Doctor Who Review: Series 9 Overview

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With a little under a week to go until this year’s Christmas Special, The Husbands of River Song, I thought now would be a good time to post my annual retrospective on the series, and try to collect my thoughts on the show across this past year.

First of all, here you can find my review of each episode, alongside the score given to it; it’s worth checking these out, methinks, because I’d say they’re amongst the better reviews I’ve written over the years.

  1. The Magician’s Apprentice | Steven Moffat | 10/10
  2. The Witch’s Familiar | Steven Moffat | 9/10
  3. Under the Lake | Toby Whithouse | 7/10
  4. Before the Flood | Toby Whithouse | 6/10
  5. The Girl Who Died | Jamie Mathieson & Steven Moffat | 10/10
  6. The Woman Who Lived | Catherine Tregenna | 8/10
  7. The Zygon Invasion | Peter Harness | 8/10
  8. The Zygon Inversion | Peter Harness & Steven Moffat | 10/10
  9. Sleep No More | Mark Gatiss | 8/10
  10. Face the Raven | Sarah Dollard | 10/10
  11. Heaven Sent | Steven Moffat | 10/10
  12. Hell Bent | Steven Moffat | 10/10

Here we’ve also got a nice graph, showing the scores above, because I do love a good graph.

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You can see, actually, that I gave this series quite a lot of high scores – there were more perfect scores in this series than I’ve ever given before.  Six of the twelve episodes in this series got 10/10, with quite a few others getting 8s and 9s as their score. In hindsight, I do wonder if I was, perhaps, overly kind and enthusiastic with some of those scores – but then, these aren’t marks of objective quality, rather of how much I enjoyed the episodes, in terms of my own idiosyncratic tastes.

Noticeably, there are a few key areas where my tastes differed from the common consensus – I was quite a fan of the more experimental Sleep No More, but largely unimpressed by Toby Whithouse’s traditional two part story. I’ve reached a point where, having seen a lot of Doctor Who, what I really want more than anything is something that pushes the boundaries of what I’m familiar with, so it was great to see a lot of that this season. Sleep No More and Heaven Sent are, if nothing else, memorable by virtue of the fact that they really pushed the boundary of what Doctor Who does.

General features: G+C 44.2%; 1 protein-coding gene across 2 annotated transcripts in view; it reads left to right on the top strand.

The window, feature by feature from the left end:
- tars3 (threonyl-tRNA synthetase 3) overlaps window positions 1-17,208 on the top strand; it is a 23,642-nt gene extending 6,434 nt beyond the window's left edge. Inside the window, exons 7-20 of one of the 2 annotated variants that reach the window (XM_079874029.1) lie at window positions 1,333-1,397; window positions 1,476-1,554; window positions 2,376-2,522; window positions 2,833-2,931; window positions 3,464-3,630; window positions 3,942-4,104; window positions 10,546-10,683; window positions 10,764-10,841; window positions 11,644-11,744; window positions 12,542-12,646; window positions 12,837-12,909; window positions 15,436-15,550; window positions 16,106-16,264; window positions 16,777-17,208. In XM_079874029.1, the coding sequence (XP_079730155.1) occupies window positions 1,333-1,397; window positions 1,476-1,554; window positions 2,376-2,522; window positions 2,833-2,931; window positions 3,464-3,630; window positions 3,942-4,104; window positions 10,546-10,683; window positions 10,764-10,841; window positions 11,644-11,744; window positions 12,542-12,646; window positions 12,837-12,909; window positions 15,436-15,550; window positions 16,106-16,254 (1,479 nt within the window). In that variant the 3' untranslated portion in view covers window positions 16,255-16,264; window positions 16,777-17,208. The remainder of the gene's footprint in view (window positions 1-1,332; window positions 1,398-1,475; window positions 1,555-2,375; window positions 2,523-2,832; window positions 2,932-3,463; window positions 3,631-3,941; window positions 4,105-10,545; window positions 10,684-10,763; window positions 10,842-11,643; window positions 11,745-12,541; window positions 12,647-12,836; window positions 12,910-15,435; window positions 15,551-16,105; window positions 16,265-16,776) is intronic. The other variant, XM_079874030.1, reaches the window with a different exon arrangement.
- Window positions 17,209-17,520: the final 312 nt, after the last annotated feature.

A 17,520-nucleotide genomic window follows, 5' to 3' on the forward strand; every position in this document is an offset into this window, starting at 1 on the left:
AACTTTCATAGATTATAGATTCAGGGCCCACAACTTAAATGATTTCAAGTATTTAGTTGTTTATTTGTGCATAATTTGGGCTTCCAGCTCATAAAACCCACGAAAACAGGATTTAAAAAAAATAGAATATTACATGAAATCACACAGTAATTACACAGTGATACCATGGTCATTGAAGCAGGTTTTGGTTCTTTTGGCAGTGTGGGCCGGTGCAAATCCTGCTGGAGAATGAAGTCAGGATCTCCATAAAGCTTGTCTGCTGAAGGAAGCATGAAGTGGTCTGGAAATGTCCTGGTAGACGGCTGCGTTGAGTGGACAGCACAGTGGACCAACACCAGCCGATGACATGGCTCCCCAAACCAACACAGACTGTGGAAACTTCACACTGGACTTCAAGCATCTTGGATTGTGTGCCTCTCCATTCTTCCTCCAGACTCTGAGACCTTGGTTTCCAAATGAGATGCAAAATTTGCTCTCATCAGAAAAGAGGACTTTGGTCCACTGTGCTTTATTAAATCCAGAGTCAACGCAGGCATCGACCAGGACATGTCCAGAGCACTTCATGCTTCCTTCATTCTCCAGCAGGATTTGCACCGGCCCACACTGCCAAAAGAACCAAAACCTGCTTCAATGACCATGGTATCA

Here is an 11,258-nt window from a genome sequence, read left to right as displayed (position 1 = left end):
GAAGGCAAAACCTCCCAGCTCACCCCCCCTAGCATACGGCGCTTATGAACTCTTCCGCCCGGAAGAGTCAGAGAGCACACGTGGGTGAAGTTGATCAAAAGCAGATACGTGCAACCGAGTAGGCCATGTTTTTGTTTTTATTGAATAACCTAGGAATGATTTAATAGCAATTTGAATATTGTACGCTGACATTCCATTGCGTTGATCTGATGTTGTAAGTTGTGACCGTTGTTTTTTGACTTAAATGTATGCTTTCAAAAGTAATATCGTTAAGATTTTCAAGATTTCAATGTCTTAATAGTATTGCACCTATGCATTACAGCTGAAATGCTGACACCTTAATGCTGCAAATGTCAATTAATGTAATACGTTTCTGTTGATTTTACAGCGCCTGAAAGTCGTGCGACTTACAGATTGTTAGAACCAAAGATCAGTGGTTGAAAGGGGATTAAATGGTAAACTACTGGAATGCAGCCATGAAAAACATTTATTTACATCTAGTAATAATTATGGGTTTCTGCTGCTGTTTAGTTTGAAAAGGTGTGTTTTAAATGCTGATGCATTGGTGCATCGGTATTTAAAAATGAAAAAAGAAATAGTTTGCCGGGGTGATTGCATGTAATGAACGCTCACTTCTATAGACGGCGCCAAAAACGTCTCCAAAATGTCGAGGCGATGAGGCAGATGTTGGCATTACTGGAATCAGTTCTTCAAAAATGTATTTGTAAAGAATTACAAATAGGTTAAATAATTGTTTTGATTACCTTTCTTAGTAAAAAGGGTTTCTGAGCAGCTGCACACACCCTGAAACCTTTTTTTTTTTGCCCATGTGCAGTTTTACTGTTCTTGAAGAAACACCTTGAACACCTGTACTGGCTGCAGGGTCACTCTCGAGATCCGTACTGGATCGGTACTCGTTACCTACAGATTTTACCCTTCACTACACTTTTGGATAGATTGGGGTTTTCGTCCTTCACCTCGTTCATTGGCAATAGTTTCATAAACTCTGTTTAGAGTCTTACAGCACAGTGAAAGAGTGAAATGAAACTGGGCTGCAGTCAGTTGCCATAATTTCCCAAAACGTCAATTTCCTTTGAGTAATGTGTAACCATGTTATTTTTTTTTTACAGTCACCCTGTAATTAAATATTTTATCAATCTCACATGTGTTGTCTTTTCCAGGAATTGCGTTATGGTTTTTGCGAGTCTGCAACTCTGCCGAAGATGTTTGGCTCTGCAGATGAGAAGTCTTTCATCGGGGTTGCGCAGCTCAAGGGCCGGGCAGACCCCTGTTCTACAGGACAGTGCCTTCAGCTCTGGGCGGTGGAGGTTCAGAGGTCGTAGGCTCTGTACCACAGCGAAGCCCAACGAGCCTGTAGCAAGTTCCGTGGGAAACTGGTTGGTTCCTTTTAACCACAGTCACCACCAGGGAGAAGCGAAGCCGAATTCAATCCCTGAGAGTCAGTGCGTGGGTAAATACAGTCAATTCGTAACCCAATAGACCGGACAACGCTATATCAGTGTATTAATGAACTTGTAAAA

The two-parter aspect of this series is something that I’m still not entirely certain of; the problem is that in some cases, it’ll extend a flawed story longer than you’d like (for me that’s Before the Flood & Under the Lake) or it means that the story just doesn’t quite work until you see the second part – a prime example of this being the Zygon story. In general, it works, but in terms of the viewing experience on a weekly basis, it’s much more difficult to consider this a success. I think I’d prefer it if, next year, we returned to something more akin to the structure of the first few series, wherein we would have two parters, but it was predominantly self contained episodes. Balance seems to be the best, in this case.

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Something I did appreciate, quite a lot, was the depiction of Clara and the Doctor across this series. Both Peter Capaldi and Jenna Coleman are phenomenal actors, and they got to have several brilliant stand out moments across this series; Capaldi’s Zygon speech and Jenna Coleman facing the Raven will likely be remembered for a long time to come.

I like the fact that both of these characters have developed since last year; the Doctor is no longer a broody, retrospective individual, but someone who’s really throwing himself into the adventure and having fun. There’s a journey here, an evolution, and when we begin series 10, we’ll be seeing a Doctor who is, once again, subtly different and a nuanced, developing character.

Clara’s arc this season was, I think, undercut somewhat by the nature of her role in the stories this season. What we were, in theory, supposed to see was an extension of Clara’s arc last year, as she became more and more of a Doctor like figure. And it worked in some episodes, certainly – Face the Raven springs to mind immediately – but I feel like Clara was sidelined in too many episodes (The Woman Who Lived, the Zygon two parter, etc) for her eventual ending to have the thematic weight it deserved. Certainly, it was still effective, but I do wish Clara had been given a greater role throughout the series.

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My only other principal worry, though, was that this series was way too reliant on continuity and callbacks to prior episodes.

The Magician’s Apprentice & The Witch’s Familiar had Daleks, Missy, and Davros, as well as the Maldovarium and the Shadow Proclamation. The Girl Who Died had a significant plot point and motivation predicated on a flashback to a six-year-old David Tennant story. The Zygon Invasion & The Zygon Inversion had Zygons, Osgood & Kate, and a fair few references to Classic UNIT stories. Face the Raven had cameos from old aliens like Sontarans and Cybermen and Ood and Judoon. Hell Bent, obviously, had Gallifrey.

That’s 7 of the 12 episodes with a real connection to the past, there, and it’s not like the others weren’t devoid of references here and there – Mark Gatiss threw in at least one joke about Silurians that I could remember, and I wouldn’t be surprised to learn that there were more throughout the series as well.